In 1987, our son Graham died for 10 minutes. He had been fussy with what the doctors thought was an ear infection, but it ended up being spinal meningitis. Graham was successfully resuscitated, but the doctors told us, "You should pray that he dies due to the oxygen deprivation." They told us that if he survived, he would likely be severely developmentally delayed, blind, deaf and unable to use any of his limbs. We had just gotten our son back, and they were telling us we should pray for him to die again. But those doctors did not count on the power of our God.
I clung to John 11:25 (KJV) in those dark hours: "I am the resurrection, and the life; he that believeth in me, though he were dead, yet shall he live." I claimed that Scripture for my son and believed that God would answer our prayers. Six days later, when an orderly carrying plates nearby dropped them, Graham jerked in the bed and started screaming, startled by the noise. The nurse in ICU started crying and said, "He can hear." A couple of days later, Graham was fully awake, and 16 days later, we took him home.
But that was just the beginning of the story. We went from what was normal to a challenge every day. As he developed, Graham's behavior became violent and erratic. At the age of 4, he would run down the street screaming and tearing off his clothes. In church, he would attack other children. At home, he would bring knives into our bedroom while we were sleeping. We had to install special locks all over the house for everyone's safety. Our lives were upside down. It was impossible to take Graham to a restaurant or the grocery store because of his out-of-control behavior. Those years were difficult, but they shaped us as individuals and as a family.
God has worked a progressive miracle in Graham's life, and through that miracle, He instilled in our other children compassion and a sense of honor toward Graham that we couldn't have imparted in them as parents alone. Graham has grown more than I would ever have thought possible in those early, frustrating years. But out of those years grew four amazing men of God who are dedicated to one another, to us and to their growing families. Watching my other sons honor Graham as a valued brother and friend often brings tears to my eyes. My sons are all honorable men of God who are working to share His love with others.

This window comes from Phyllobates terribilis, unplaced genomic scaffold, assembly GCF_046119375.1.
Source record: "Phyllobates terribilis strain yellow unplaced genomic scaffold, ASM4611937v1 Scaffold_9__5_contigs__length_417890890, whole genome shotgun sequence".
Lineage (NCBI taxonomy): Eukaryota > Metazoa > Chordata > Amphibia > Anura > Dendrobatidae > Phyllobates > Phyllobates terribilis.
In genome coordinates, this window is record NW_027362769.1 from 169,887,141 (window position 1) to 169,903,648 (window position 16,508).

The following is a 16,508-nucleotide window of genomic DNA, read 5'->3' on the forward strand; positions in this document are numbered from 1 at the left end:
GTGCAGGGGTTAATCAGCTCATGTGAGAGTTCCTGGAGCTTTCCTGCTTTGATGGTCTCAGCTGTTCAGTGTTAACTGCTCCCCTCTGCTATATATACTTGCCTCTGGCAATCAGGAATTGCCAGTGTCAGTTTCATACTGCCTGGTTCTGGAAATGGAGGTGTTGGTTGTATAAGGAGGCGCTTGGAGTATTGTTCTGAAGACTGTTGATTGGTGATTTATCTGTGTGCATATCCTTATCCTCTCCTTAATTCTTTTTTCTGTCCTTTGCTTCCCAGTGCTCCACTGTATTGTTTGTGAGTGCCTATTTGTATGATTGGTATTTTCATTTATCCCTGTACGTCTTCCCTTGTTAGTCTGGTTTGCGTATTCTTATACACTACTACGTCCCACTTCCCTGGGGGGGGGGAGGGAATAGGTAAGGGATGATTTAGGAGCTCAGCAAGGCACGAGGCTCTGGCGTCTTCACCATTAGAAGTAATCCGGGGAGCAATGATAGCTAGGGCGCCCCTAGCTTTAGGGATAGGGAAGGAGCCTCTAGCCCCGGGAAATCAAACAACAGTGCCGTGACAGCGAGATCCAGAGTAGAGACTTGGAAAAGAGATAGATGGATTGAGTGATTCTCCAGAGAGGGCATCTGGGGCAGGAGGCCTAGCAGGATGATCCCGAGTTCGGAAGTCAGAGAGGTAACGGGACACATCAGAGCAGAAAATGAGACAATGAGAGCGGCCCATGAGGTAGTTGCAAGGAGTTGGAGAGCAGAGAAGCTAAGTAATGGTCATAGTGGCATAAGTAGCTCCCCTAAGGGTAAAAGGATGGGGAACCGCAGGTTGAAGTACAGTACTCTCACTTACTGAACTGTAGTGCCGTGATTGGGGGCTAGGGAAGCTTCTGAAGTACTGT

Graham will always have struggles, but he is so far beyond what any of us could have imagined. He graduated from high school, he has lots of friends who are dedicated to him, and he works at the church. Our life would not be the same without him. Graham is a miracle, and through him, we see that nothing is beyond the power of our God. As a family, we are committed to one another, and part of that commitment is showing honor to one another. This is just a small example of what honor looks like for us as a family.
This article is adapted from I Choose Honor: The Key to Relationships, Faith and Life (Charisma House, 2019) by Rich Wilkerson Sr. Wilkerson is the founder of Peacemakers and the senior pastor of Trinity Church in Miami, Florida. He is also an evangelist and author. Since 1973, Wilkerson has ministered to youths and families through evangelism and local church ministry. His humorous style and power-packed speaking have been the keys to seeing thousands turn to Christ. More than 1.5 million students have attended his presentations on over 1600 public school campuses throughout the United States and Canada. The Wilkersons also serve as chancellors at North Central University in Minneapolis, Minnesota. Wilkerson and his wife, Robyn, are ministering in the heart of Miami and continue to be committed to the local community through cutting-edge ministry outreaches. The Wilkersons have been married for over 40 years and have four sons, three daughters-in-law and five grandchildren.
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